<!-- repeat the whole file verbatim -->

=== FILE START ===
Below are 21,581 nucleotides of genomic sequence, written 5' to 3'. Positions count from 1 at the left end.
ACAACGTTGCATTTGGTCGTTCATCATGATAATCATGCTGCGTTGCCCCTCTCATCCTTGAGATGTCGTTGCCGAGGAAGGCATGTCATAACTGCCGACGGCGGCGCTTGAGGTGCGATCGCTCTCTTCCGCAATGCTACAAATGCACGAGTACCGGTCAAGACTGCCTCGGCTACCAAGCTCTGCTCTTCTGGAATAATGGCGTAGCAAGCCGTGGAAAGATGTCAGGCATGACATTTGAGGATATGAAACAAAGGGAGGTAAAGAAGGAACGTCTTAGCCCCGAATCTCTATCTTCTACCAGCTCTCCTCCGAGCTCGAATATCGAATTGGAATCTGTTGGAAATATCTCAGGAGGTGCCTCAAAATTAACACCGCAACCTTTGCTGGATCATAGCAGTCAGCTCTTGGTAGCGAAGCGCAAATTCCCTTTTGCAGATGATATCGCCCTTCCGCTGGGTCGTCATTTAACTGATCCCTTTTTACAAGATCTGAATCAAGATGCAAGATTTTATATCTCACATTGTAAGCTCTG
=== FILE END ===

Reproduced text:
Below are 21,581 nucleotides of genomic sequence, written 5' to 3'. Positions count from 1 at the left end.
ACAACGTTGCATTTGGTCGTTCATCATGATAATCATGCTGCGTTGCCCCTCTCATCCTTGAGATGTCGTTGCCGAGGAAGGCATGTCATAACTGCCGACGGCGGCGCTTGAGGTGCGATCGCTCTCTTCCGCAATGCTACAAATGCACGAGTACCGGTCAAGACTGCCTCGGCTACCAAGCTCTGCTCTTCTGGAATAATGGCGTAGCAAGCCGTGGAAAGATGTCAGGCATGACATTTGAGGATATGAAACAAAGGGAGGTAAAGAAGGAACGTCTTAGCCCCGAATCTCTATCTTCTACCAGCTCTCCTCCGAGCTCGAATATCGAATTGGAATCTGTTGGAAATATCTCAGGAGGTGCCTCAAAATTAACACCGCAACCTTTGCTGGATCATAGCAGTCAGCTCTTGGTAGCGAAGCGCAAATTCCCTTTTGCAGATGATATCGCCCTTCCGCTGGGTCGTCATTTAACTGATCCCTTTTTACAAGATCTGAATCAAGATGCAAGATTTTATATCTCACATTGTAAGCTCTG